Comments

Hmmmmmm...
by TomHill
Posted on:5/20/2013 1:02:01 PM

Charlie Sez: "The Millenials want stories. Forget “expert opinion”, we are told."

Hmmmm....Charlie...sorta made my day. Looks like I'm right square in the middle of the Mellenials camp. Now...if'n I can only figure out how to do that FaceBook and Twitter stuff.

   I, too, want "stories". I pine for the days when you could pick up Phillip's Vintage magazine or Dee's WineWorld or BobMorrisey's WineSpectator; sit down and read it, cover-to-cover, and put it down and think "I actually learned something new".

   You will encounter that only occasionally in today's wine publications...articles that you learn something new from. But not very often. Probably JoshGreene's W&S does it best of any these days. But, mostly, wine publications these days are endless compilations of tasting notes and scores. I don't need that. I don't want advice on what wines I want to buy. I want to read something that I can actually learn something new from.

   I don't subscribe to WineAdvocate (but read every issue...borrowed from a friend). I don't subscribe to CGCW (you hadn't noticed that, Charlie??). I don't want to read TN's telling me what to buy...I want to learn something. As you well know, I was a charter subscriber to CGCW. I was looking back at issue

Yep, you need both...
by Sherman
Posted on:5/22/2013 9:50:00 PM

...good scores AND stories if you want to move wine and make converts of customers. Based on years of experience on both sides of the wine selling divide (retail and wholesale), I can tell y'all that to grab someone's attention in a crowded retail environment, or in the few minutes a busy wine buyer has to meet, you need to catch their attention. That's the job of a good score from a recognized authority; the catch being that the recognition is in the perception of the buyer.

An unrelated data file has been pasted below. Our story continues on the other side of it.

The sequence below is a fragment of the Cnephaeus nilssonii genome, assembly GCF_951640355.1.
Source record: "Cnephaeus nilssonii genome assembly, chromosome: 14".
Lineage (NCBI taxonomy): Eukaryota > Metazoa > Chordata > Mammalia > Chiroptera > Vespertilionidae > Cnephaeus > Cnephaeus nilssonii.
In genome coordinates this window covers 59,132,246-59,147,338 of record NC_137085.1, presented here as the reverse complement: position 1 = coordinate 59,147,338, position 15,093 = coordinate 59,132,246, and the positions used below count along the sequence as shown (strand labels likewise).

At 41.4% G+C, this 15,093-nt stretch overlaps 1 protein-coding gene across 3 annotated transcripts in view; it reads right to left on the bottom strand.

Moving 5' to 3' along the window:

Most retail consumers are perusing a wall o' wine, befuddled and looking about for someone to come and help them. In the scant time they spend perusing linear feet of shelves, a shelf talker (aka the "silent salesman") with a good score may catch their eye. A good retailer will (hopefully)have approached them by then and engage them in conversation -- and this is where the Story comes in.

 

The score is a starting point, gets their attention and then serves as a starting point for a conversation of the wine, what they want and (more importantly) what they need -- not always the same thing, either.

 

Millenials are not that much different than other wine enthsuiasts, just receiving their information in a faster digital format. But NEVER discount the human interest of a good story.

5/20/13 post
by Tom Barras
Posted on:6/5/2013 5:00:28 PM

Charlie,

My issue with the social media like Zagat, Yelp , Facebook is that every post is from an anonymous source, with no visible track record or expertise, and is therefore quite unreliable. Why trust such opinions?